In President Obama’s 2013 State of the Union address, he called to increase the minimum wage. In response to this, Senator Tom Harkin and Representative George Miller have introduced the Fair Minimum Wage Act of 2013. This act would raise the federal minimum wage from the current $7.25 to $10.10 over the course of the next two and a half years. This would be done in three separate increases of $.95. From this point, the act would adjust the minimum wage annually, in order to keep up with the rising cost of living, and to account for inflation. The minimum wage for tipped workers would also be raised, putting it at 70% of the standard minimum wage.
Republicans are quite adamantly against this increase, to the point that they House unanimously voted down the proposed increase. While economists generally disagree on the impact of minimum wage increases, these disagreements revolve around small minimum wage increases. Economists across the board generally agree that a large minimum wage increase will damage the economy. Republican views on minimum wage revolve around this idea – they believe that raising the minimum wage that much that rapidly can only cause problems. For the most part, Republicans believe that wages should be based on skill, education, and the law of supply and demand. Workers should make what these three factors combine to allow both the employee and the employer to benefit from the arrangement.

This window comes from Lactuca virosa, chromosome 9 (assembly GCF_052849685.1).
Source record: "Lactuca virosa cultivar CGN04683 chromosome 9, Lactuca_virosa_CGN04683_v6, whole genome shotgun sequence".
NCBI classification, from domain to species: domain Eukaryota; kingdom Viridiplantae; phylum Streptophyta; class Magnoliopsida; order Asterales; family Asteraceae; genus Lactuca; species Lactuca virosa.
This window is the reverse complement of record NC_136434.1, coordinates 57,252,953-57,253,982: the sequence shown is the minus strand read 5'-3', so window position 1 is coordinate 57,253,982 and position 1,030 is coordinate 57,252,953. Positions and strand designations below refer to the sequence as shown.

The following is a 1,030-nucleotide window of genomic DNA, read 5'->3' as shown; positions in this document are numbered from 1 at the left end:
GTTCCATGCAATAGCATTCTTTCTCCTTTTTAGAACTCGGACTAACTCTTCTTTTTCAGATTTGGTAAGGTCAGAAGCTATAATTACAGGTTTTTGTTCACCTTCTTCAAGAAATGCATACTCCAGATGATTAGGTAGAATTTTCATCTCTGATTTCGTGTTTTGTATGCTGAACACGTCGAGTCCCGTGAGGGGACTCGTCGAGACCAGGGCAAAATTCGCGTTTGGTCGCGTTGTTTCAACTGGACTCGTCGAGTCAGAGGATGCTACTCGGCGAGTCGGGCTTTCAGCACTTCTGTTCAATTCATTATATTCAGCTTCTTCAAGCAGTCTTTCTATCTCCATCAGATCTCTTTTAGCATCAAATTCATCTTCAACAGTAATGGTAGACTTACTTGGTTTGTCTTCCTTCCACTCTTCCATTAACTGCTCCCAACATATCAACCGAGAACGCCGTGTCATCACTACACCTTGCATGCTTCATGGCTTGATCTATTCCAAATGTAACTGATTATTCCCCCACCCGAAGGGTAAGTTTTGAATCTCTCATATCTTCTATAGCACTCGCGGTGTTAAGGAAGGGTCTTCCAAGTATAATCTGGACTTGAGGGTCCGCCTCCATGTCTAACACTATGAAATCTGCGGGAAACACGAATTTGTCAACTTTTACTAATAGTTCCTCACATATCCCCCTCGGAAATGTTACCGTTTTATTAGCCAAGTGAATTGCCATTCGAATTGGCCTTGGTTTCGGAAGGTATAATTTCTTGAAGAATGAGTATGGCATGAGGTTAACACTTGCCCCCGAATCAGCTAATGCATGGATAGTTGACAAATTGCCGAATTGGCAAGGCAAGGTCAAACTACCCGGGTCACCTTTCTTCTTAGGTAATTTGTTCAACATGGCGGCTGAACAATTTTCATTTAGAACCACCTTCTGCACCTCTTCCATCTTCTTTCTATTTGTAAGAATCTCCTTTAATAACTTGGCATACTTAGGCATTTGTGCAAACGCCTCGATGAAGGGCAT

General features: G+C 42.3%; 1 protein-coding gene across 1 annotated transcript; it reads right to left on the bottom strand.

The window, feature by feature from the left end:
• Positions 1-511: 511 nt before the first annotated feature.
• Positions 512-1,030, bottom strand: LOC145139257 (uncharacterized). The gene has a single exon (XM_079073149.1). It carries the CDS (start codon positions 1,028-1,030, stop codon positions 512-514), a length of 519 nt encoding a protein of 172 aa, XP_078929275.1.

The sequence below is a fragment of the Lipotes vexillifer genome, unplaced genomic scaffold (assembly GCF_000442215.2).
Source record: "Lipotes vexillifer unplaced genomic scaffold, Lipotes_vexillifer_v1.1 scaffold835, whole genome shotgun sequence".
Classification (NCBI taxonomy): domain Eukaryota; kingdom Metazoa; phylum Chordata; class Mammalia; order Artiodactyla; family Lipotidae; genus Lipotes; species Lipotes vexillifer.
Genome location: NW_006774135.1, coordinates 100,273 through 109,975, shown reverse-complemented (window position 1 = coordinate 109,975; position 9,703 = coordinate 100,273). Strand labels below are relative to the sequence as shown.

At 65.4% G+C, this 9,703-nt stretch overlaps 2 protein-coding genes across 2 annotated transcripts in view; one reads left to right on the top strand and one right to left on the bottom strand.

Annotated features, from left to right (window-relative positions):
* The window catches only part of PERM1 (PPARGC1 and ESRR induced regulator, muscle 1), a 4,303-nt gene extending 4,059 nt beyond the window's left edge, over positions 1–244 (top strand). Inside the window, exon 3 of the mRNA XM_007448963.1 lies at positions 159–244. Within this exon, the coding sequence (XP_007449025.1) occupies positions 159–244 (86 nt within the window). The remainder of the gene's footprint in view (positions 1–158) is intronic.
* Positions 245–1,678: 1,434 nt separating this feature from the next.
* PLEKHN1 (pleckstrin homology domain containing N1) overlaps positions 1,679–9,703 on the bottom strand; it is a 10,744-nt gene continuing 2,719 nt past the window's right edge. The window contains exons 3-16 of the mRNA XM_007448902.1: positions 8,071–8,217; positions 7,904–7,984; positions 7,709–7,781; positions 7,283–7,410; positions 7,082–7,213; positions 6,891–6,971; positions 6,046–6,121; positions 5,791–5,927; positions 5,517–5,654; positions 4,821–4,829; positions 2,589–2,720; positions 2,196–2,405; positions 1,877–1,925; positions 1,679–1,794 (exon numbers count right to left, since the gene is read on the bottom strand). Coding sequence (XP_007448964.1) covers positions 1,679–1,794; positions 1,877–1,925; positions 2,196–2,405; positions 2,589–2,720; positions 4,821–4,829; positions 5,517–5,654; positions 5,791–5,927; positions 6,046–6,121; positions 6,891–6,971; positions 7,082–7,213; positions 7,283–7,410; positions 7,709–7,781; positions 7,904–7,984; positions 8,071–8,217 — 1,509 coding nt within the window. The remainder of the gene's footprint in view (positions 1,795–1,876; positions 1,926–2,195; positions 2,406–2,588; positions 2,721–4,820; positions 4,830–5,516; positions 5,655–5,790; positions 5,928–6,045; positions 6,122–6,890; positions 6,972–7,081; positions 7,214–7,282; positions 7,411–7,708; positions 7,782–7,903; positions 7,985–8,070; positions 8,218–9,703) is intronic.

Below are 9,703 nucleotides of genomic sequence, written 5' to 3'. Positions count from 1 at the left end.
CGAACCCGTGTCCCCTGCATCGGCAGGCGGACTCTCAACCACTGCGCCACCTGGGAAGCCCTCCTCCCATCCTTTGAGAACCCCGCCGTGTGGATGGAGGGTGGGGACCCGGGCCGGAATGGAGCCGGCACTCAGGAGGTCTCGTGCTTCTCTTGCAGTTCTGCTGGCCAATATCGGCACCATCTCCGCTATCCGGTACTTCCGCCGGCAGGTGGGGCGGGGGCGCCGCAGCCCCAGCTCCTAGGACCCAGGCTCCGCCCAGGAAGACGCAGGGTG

- Impact on Businesses
- Impact on Employment
- Who Are We Really Helping?
- Mitt Romney on the Minimum Wage
- Paul Ryan on the Minimum Wage
- Marco Rubio on the Minimum Wage
A minimum wage increase will increase the operating cost that businesses face. There is no question about that. Republicans believe that this will force businesses to increase product prices, in order to account for this increased operating cost. Therefore, competition will be decreased, as businesses do not have as much freedom to set their own prices in order to compete with those around them. Some economists believe that this will lead to reduced market shares, and will even bankrupt some businesses, in cases where consumers do not buy as much product due to the price increases.
Republicans believe that the loss of capital that the increase would cause will actually increase unemployment, which is the opposite of what the Obama administration is arguing. Businesses that are losing money may need to compensate for it by cutting hours, or even laying off workers. Even businesses that do not get rid of the employees they already have will probably be less likely to hire new people.
One of the biggest arguments that the Democratic Party is making for the minimum wage increase is that it will create jobs. They have estimated that raising the federal minimum wage to $10.10 would create $22 billion in new economic activity, translating to 85,000 new full-time jobs. They argue that these jobs are created when minimum wage workers have more money to spend on goods. This causes consumer demand to increase, and employers therefore need more employees to keep up with this higher demand.